In order to get my tires out of the mud, I needed to figure out the why and turn it all around. She looked to me with hopeful eyes and said, “Go back to the basics. Back to the beginning of everything. That is how you find your way back again. That is how everything becomes okay for you.”

And I suppose I’ve been trying to do that all along. Just on my own timeline.

. . .

Tonight as I am writing this, I am frustratingly tired, wondering if I’ll ever remember what it feels like to sleep without waking up in intervals with the voice of anxiety coursing through my veins. I am sitting in a sticky 93 degree apartment too burnt out to get up and prepare myself for the week ahead: my sister’s graduation, my friend’s wedding, another friend spending the night, my cousins coming into town. I am debating turning on the AC, reassuring myself the temperature will drop tomorrow. I get up and turn on the AC. I am groggy. I am sleep deprived. I am pouring from an empty cup, all while knowing that tomorrow, I’ll be back at work. Preaching balance, preaching self-care, preaching wellness. All of the things I’m trying to find a place for in my own life.

The last six months felt a lot like stagnation, but in retrospect, looked a lot like a big, long, lesson in grace. I’m learning to give myself full heaping servings of grace without adding shame and guilt as side dishes. I’m learning how exactly to practice what I preach — how to do hard things and have hard conversations about myself, instead of hiding under a role, a title, and a job that allows me to have hard conversations with other people.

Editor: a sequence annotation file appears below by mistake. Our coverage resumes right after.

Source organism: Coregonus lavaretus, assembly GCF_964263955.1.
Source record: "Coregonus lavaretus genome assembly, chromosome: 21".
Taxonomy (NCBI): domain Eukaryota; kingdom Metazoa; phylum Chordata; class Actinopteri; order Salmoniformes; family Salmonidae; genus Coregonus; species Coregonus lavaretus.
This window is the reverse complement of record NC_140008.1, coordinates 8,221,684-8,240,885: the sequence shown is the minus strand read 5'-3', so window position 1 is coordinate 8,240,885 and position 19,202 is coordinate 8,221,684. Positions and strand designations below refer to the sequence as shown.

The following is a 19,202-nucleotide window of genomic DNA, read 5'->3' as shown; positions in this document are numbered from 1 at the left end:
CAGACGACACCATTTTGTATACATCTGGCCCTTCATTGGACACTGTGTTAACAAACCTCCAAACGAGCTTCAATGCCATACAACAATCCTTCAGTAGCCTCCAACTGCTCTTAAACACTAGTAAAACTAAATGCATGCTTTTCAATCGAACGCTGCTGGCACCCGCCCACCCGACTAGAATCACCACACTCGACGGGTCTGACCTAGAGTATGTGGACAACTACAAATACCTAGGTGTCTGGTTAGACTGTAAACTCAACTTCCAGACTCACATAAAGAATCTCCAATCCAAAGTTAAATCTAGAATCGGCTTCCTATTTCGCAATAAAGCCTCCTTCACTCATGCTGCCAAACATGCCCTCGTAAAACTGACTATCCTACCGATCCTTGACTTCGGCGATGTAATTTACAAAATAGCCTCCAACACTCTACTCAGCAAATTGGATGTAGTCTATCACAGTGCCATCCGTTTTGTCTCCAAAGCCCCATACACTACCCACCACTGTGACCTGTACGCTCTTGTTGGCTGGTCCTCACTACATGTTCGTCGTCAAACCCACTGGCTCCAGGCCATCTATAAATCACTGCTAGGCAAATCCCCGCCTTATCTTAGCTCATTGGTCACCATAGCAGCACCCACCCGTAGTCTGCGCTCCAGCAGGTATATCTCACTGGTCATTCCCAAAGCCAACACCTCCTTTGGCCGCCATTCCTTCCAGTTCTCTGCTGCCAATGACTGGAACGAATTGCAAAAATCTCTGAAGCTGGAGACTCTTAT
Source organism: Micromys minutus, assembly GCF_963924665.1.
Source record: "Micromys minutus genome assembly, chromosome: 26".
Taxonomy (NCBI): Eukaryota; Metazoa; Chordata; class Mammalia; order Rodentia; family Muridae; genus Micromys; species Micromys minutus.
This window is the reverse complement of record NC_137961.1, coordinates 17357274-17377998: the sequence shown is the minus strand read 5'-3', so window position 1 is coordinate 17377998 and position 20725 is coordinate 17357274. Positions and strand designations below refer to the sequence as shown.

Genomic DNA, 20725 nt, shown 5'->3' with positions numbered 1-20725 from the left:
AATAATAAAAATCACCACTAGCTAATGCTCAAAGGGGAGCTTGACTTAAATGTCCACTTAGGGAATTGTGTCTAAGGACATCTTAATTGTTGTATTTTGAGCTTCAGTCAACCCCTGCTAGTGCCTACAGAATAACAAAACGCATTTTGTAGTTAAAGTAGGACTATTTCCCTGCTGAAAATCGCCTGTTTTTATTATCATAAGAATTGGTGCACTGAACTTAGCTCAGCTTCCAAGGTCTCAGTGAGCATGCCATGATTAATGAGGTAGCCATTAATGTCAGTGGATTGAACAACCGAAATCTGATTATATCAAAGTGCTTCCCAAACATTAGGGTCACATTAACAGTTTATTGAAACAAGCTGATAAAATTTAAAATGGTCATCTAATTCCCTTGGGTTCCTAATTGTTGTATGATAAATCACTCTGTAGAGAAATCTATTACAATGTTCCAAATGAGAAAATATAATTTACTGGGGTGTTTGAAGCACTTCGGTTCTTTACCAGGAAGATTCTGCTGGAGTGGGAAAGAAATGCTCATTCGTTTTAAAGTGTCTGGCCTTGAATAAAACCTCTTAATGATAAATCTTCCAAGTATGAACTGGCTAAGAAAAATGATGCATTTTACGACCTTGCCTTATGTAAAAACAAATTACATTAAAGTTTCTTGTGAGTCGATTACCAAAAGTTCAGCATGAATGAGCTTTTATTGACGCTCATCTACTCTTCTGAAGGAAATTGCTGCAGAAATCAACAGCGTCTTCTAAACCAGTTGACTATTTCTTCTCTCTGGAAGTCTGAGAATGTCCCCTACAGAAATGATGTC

I’ll be honest — I’ve sat at my dining room table almost every other day for the last two weeks trying to conjure the words to write as my big grand re-entrance onto the blogsophere. I’ve typed and erased and typed and cursed and typed and felt solemn and hopeful and pissed and relieved. But the words don’t matter as much as the message behind them do — going back to the basics has been the theme of my life the last few months, coming in waves and intertwining with my persistent need to chain myself to painful things. Going back to the basics tells me that even though there are a million thoughts running rampant in my head, a million pieces of wisdom I want to share with the world, a million things I want to get off my chest, what matters is simple – figuring out who I am and what I want underneath the layers of who the world, more specifically my world, has begged me to be.

One day, I will write all of those things I have swirling inside my head. But, for now, I’m here. And I’m back. I’m learning how to allow myself to be authentic in a world that screams crop, the filter, add a caption that makes it sound better than it already is, make sure it’s worthy of a like.. and when all of that is done, then you can post. I am learning to peel off the extra pieces of myself that don’t add up. I am learning to incorporate the who I believe others around me can be into the who I am and who I want to be. And just like everything else, that’s a process — one that starts right back at the beginning of who I am: the basics. So, for tonight, and for the road that lies ahead, the mask is off. The facade is up. I think it’s better this way. A six month hiatus from dusting off my heart and bleeding through words is long  enough, dontcha think?

The Church of Brené Brown

“Your soul is as disheveled as your apartment, 
and until you can clean it up a little, you don’t want to invite anyone inside.”